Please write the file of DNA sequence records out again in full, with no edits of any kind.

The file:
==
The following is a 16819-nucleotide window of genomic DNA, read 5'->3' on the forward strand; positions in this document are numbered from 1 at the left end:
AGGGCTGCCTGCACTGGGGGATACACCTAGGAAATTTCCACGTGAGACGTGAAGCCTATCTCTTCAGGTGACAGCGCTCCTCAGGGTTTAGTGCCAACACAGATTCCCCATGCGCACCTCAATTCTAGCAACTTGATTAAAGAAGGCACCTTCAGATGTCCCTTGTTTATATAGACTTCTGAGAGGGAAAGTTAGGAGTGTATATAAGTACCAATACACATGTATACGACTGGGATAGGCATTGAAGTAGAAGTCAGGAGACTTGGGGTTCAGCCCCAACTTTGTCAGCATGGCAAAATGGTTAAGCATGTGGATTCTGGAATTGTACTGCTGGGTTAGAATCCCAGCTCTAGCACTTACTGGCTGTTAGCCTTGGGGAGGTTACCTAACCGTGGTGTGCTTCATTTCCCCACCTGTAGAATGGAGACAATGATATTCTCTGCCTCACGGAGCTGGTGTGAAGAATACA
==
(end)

The following is a 16819-nucleotide window of genomic DNA, read 5'->3' on the forward strand; positions in this document are numbered from 1 at the left end:
AGGGCTGCCTGCACTGGGGGATACACCTAGGAAATTTCCACGTGAGACGTGAAGCCTATCTCTTCAGGTGACAGCGCTCCTCAGGGTTTAGTGCCAACACAGATTCCCCATGCGCACCTCAATTCTAGCAACTTGATTAAAGAAGGCACCTTCAGATGTCCCTTGTTTATATAGACTTCTGAGAGGGAAAGTTAGGAGTGTATATAAGTACCAATACACATGTATACGACTGGGATAGGCATTGAAGTAGAAGTCAGGAGACTTGGGGTTCAGCCCCAACTTTGTCAGCATGGCAAAATGGTTAAGCATGTGGATTCTGGAATTGTACTGCTGGGTTAGAATCCCAGCTCTAGCACTTACTGGCTGTTAGCCTTGGGGAGGTTACCTAACCGTGGTGTGCTTCATTTCCCCACCTGTAGAATGGAGACAATGATATTCTCTGCCTCACGGAGCTGGTGTGAAGAATACA